Use the affected group
Once uncovered, these good practices are much easier to leverage because they are internal, proven, and owned just like the dietary changes in Hanoi. There is no easier change to make than the one that was developed by the people making the change. They trust the information the change is based on because it is their information. They know it will work because they have seen it with their own eyes. They will force it to succeed because it has their names on it.
When solutions are developed that do not involve the group that is affected, they lack the buy in and data this process provides and success is a difficult goal to attain. This applies to reliability metrics in two ways—one, it provides solutions that improve metrics like overall equipment effectiveness (OEE) and mean time between failure (MTBF) and two, it provides a tool to use to address and leverage areas that excel in certain metrics. Do not forget to ask the question “Why am I succeeding?”
As it becomes apparent who is causing the positive deviance make sure to apply positive public feedback to encourage the practice to continue and propagate, basically focusing the light on what people are doing right. It has been proven that one should give three or more positive comments to every corrective one; this RCA philosophy provides an excellent vehicle to make that happen.
Because RCFA conclusions always lead to a human error if they are taken to completion this can easily turn them into a negative tool. The error may be with the equipment vendor’s design team, start up contractor’s installer, production’s operator, maintenance’s technician, or management’s supervisor. Some organizations use the RCFA or RCA findings as whipping sticks to punish people instead of as training and policy correction tools. This defeats the purpose and robs the program of the support and information that it is based on.
Always remember that no matter what contributing factors are found during the root cause investigation, at least one if not all of them is directly due to management or its policies. It may be that management chose to run the equipment above rated speeds, postponed preventive maintenance, did not provide the proper amount of training, or did not enforce the rules consistently as well as many others. With that said it is hypocritical and ignorant for management to use the RCFA findings to punish the offenders.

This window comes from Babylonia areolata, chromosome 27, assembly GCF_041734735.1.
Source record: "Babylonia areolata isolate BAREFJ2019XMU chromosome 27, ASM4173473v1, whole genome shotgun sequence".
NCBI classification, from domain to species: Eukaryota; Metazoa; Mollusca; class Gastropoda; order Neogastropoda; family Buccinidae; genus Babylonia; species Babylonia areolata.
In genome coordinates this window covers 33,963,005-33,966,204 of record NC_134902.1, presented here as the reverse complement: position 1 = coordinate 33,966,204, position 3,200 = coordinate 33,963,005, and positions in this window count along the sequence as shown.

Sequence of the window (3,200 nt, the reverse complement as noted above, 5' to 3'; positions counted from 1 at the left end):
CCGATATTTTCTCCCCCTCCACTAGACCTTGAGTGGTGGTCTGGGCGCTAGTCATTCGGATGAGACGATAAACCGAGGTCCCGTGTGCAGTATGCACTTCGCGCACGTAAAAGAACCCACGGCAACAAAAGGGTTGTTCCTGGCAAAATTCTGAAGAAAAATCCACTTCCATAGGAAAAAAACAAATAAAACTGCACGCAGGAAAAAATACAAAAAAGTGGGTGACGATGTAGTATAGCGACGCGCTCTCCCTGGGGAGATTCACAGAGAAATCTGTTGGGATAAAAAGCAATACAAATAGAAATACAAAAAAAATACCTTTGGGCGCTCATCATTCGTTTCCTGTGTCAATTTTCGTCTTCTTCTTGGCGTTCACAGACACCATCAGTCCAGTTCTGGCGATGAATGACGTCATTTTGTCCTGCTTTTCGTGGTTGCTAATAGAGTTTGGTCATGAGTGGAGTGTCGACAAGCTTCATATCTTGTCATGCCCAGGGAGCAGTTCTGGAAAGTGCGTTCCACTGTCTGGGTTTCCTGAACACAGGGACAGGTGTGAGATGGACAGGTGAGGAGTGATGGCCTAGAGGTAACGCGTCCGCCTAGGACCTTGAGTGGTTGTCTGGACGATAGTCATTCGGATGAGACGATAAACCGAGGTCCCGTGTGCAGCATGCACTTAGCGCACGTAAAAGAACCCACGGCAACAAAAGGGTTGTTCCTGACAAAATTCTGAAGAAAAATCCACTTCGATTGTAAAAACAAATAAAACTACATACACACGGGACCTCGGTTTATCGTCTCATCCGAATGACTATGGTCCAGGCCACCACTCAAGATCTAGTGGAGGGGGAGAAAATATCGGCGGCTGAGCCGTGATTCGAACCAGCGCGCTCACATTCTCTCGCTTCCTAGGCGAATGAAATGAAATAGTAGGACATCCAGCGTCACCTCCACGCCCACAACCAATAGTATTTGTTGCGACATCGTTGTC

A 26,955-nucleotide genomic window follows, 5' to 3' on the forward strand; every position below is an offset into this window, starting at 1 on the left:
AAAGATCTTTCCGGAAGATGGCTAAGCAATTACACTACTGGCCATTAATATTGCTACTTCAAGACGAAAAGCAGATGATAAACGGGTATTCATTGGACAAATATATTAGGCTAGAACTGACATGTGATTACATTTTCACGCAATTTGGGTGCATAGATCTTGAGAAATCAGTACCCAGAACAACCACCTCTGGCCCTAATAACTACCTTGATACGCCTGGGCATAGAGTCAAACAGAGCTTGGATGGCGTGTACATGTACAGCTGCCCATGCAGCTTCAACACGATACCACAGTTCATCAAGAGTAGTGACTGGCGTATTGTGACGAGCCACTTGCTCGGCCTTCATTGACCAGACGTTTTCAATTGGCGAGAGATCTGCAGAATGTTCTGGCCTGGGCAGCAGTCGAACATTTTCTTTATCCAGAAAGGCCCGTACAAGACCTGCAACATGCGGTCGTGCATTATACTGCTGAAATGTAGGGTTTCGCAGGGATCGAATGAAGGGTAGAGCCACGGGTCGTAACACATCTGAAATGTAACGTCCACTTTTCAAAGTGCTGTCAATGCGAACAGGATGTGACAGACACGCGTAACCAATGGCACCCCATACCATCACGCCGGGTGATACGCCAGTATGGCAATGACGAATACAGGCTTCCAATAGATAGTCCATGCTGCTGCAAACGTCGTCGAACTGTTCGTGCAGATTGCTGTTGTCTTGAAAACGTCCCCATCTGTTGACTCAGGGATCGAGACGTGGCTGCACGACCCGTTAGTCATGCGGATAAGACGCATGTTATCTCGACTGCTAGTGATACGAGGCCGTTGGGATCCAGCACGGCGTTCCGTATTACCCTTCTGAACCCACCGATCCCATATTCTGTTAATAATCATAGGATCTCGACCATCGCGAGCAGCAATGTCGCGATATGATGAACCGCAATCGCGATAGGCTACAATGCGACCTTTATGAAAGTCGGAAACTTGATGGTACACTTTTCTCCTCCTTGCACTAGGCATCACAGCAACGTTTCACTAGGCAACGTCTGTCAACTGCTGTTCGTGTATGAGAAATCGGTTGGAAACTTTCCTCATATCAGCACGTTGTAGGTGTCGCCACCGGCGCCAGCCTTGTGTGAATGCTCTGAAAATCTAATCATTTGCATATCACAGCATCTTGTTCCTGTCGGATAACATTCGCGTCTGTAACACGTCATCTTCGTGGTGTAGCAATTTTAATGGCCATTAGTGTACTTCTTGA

Make analysis a positive tool
Make the findings a positive tool by supplementing the failure investigations with the root causes of success process and find out who is promoting success in the facility. Make sure the RCAs are recognized as a positive tool that leads to praise and change within the organization. After learning from both successes and failures and implementing the discoveries, find a way to ensure that others want to be involved in these types of improvements.
Aim to constantly develop new ideas. Create energy around the RCA findings by celebrating successes with stakeholders. It is important to tailor celebrations to the team or even the individuals in some cases to get the most benefit. It may be different with each group of stakeholders but it has to make them want to do it again.
Remember that the positive things going on day to day are just as important to success as the failure you try to eliminate. Many times the solutions to the failures are right in front of you hidden by the day-to-day fires you fight.
Look at the forgotten equipment. Why are you able to forget about it? Why does it run so well? What are you doing or what was done right? These are the locator questions for many of the solutions to the reoccurring problems that tear away at the reliability of equipment as well as the bottom line. These solutions discovered from within the organization have the buy in and sustainability that is so often a struggling point for many outside solutions or cookie cutter approaches.
Once the home grown, supported, sustainable solution has been put into place and the sweet smell of success is in the air make sure to celebrate the accomplishment with all the stakeholders in the way that satisfies them the most. This becomes the fuel for many more examples of positive deviance that can change an organization into a more reliable and profitable enterprise.